Neck pain is very common but it’s not usually a sign that you have arthritis or any other medical condition. It’ll probably improve by itself or with simple self-help treatments within a few days.
Sometimes neck pain can be more persistent, or you may have symptoms besides pain and stiffness. You should speak to your doctor if this is the case

How does the neck work?

Your neck and back are made up of a column of bones stacked one on top of the other. This is called the spinal column. The bones that make up your spinal column are called vertebrae. They help to support your head and protect the spinal cord – the main nerve that links nerves throughout your body to your brain.
What are the symptoms of neck problems?

Pain and stiffness

Pain and stiffness are the most common symptoms of neck problems. Different neck problems can cause pain in different areas. You may feel it in:
• the middle of your neck or on one side
• your shoulder and shoulder blade
• upper chest
• the back or side of your head
• the centre of your head, behind your eye
• your ear.

What causes neck pain?

• The most common type of neck problem is non-specific neck pain. The symptoms include pain and stiffness, but there doesn’t seem to be an obvious cause. It may happen after sitting in a draught or after a minor twisting injury.
• The cause of non-specific neck pain isn’t fully understood, but it might be due to spasm in the muscles supporting your neck. This doesn’t mean that your neck is damaged. It often disappears after a few days

Why does neck pain become persistent?

Persistent neck pain may have a specific cause, such as a damaged facet joint or disc, but it can continue even after the original problem has settled down.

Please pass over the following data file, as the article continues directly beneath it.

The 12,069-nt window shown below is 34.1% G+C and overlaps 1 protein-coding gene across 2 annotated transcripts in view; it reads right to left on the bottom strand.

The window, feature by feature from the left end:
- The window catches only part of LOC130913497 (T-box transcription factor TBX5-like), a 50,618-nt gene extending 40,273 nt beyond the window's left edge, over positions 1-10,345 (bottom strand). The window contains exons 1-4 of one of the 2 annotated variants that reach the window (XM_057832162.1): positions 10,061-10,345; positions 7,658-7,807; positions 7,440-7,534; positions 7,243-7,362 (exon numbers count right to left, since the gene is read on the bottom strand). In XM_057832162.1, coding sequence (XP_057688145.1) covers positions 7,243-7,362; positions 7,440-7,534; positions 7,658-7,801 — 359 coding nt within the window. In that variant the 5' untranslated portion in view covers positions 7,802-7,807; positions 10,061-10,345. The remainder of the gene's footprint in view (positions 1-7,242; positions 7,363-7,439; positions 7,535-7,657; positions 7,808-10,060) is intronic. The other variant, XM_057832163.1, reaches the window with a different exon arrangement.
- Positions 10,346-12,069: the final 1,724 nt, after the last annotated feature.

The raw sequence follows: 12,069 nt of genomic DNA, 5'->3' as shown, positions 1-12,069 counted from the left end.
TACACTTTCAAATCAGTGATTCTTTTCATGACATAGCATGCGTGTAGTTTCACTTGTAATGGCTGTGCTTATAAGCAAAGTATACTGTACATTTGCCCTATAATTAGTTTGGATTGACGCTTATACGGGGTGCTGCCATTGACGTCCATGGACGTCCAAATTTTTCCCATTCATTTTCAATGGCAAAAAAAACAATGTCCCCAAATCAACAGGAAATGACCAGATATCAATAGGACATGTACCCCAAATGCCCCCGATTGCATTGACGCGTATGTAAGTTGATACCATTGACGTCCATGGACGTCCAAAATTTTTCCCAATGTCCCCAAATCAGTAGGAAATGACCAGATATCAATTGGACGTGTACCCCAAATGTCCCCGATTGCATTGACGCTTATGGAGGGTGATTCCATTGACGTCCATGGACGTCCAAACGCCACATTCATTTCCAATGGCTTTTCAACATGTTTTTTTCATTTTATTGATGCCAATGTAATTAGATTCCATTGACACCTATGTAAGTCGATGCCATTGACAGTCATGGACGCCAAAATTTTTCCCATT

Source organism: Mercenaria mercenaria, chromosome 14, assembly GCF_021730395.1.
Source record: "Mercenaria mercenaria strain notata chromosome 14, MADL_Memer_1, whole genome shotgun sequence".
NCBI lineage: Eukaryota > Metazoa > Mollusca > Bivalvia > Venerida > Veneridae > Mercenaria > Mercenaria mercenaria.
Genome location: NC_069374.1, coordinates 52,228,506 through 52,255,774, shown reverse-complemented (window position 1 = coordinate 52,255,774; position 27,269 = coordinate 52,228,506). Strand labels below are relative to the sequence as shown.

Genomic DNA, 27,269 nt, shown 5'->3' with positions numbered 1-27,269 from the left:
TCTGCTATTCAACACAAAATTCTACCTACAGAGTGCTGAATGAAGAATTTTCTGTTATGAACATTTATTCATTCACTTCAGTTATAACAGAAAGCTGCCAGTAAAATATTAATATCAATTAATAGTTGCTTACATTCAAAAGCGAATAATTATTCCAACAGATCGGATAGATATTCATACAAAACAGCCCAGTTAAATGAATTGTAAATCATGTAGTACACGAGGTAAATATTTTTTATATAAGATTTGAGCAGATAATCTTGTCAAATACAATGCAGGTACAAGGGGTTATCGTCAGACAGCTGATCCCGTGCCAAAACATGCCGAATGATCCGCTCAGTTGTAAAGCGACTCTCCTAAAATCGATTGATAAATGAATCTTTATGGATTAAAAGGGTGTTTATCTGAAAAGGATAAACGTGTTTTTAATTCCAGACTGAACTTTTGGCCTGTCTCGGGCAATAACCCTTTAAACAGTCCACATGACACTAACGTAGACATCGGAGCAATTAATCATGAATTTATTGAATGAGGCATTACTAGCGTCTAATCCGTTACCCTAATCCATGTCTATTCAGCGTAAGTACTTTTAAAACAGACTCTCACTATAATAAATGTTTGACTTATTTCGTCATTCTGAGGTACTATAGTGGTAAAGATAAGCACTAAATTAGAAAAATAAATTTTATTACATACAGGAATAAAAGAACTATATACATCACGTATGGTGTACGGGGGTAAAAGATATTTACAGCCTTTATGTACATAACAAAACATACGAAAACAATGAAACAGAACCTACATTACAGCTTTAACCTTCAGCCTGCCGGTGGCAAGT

When you’re in pain your instinct may be to avoid normal activities and movement. If your neck pain lasts a while, this lack of movement can cause your neck muscles to become weak. They’ll then tire more easily and will be more vulnerable to further strain.
You may also lose confidence in your ability to carry on with your normal activities, which could affect your work, social life and personal relationships. You may feel anxious or depressed, which can put you off exercising. Your muscles become weaker, and so it goes on.
The longer the pain cycle continues the harder it’ll be for you to recover your movement and confidence.

Acute Neck Pain

Most episodes of acute neck pain are due to a muscle strain or other soft tissue sprain (ligaments, tendons). This type of injury can be caused by a sudden force (such as whiplash resulting from a car accident), or from straining the neck (such as a stiff neck from sleeping in the wrong position, or a strain from carrying a heavy suitcase).
Most minor injuries to the ligaments, tendons and muscles in the neck usually heal with time (a couple of days or weeks) because these soft tissues have a good blood supply to bring the necessary nutrients and proteins for healing to take place. Nonsurgical care, such as ice and/or heat, medications, Bowen treatment, physical therapy, and/or chiropractic or osteopathic manipulations can help alleviate the painful condition while it is healing.


Last Updated on Monday, 21 November 2011 15:57